Saving seahorses means saving our seas

With their horse-like heads, monkey-like tails, kangaroo-like pouches,
and chameleon-like eyes, seahorses are among the strangest and most iconic fish species in our oceans. Adult seahorses have few predators, thanks to their ability to change colour and grow skin filaments to blend in with their surroundings. Their bony plates and spines make them unappealing to most palates and their sedentary life-style camouflaged among seagrasses and other shallow coastal habitats makes them difficult to spot. Seahorses have been found in the stomachs of large, open-water fishes such as tuna and dorado, and they are sometimes eaten by crabs, but human beings are their greatest predators.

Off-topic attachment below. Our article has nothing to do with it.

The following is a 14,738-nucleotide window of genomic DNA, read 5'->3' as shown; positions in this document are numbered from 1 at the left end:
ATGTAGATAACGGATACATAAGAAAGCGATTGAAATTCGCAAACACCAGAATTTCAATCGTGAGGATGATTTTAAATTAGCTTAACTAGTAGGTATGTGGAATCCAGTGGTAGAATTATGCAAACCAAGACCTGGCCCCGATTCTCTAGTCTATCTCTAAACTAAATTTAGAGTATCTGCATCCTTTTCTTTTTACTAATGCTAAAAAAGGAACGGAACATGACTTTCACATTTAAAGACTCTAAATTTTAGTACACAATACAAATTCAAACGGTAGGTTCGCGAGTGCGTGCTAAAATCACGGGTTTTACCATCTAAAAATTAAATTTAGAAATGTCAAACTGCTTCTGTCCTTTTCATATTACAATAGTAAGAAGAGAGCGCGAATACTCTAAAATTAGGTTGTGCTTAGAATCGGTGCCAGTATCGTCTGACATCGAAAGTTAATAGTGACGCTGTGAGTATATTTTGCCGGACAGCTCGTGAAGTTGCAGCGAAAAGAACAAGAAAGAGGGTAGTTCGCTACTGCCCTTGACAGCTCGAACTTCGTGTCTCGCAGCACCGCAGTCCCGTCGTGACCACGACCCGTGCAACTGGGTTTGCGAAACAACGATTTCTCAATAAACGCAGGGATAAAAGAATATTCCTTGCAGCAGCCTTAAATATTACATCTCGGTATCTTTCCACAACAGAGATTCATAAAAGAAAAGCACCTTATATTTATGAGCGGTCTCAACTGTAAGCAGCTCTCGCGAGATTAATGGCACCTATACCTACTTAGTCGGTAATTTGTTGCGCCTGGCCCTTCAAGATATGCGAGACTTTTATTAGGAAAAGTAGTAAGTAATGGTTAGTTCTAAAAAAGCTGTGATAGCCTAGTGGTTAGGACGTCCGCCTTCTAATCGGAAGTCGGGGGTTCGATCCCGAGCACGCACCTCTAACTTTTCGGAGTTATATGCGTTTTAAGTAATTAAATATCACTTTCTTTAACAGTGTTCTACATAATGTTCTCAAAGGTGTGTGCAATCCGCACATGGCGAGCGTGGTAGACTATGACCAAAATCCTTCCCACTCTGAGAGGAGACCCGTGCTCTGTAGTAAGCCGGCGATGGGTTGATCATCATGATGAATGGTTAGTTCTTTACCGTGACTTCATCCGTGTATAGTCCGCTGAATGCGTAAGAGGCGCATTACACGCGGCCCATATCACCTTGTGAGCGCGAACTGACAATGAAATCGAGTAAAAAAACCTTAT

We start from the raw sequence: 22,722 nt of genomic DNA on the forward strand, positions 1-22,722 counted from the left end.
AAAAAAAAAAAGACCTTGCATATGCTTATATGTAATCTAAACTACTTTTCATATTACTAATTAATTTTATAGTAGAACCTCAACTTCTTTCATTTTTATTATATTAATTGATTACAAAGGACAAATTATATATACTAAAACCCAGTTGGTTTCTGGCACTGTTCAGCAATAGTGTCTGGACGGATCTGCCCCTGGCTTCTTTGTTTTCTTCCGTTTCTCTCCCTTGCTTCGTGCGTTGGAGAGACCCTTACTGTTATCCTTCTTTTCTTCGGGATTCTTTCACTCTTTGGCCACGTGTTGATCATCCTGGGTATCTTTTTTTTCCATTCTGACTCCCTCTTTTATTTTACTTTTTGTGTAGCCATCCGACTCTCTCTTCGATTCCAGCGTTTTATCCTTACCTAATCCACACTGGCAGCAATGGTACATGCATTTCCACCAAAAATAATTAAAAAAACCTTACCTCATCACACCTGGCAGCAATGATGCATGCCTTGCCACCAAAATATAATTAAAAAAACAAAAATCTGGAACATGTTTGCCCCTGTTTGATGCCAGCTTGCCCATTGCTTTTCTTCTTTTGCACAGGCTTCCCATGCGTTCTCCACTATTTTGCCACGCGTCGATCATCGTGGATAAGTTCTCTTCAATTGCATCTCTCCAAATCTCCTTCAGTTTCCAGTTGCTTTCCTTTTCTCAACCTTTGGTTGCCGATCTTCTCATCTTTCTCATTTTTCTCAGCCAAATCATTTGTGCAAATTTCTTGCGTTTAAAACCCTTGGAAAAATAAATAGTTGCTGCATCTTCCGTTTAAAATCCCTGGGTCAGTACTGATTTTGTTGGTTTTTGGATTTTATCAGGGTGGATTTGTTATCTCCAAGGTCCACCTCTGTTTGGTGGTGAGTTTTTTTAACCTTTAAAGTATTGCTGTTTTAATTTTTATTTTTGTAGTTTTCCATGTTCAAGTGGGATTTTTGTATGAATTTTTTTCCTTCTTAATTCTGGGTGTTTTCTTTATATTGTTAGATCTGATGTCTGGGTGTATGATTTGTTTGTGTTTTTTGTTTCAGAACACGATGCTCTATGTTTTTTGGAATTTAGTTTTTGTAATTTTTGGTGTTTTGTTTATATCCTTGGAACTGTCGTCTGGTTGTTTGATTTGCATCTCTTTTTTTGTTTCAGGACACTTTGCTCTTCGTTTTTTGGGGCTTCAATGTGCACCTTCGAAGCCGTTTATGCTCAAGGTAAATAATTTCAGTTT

Stiem, T., Vincent, A.C.J. & H. Koldewey (2012). Saving seahorses means saving our seas. WAZA News 1/12:5-7. https://bit.ly/35XjSuZ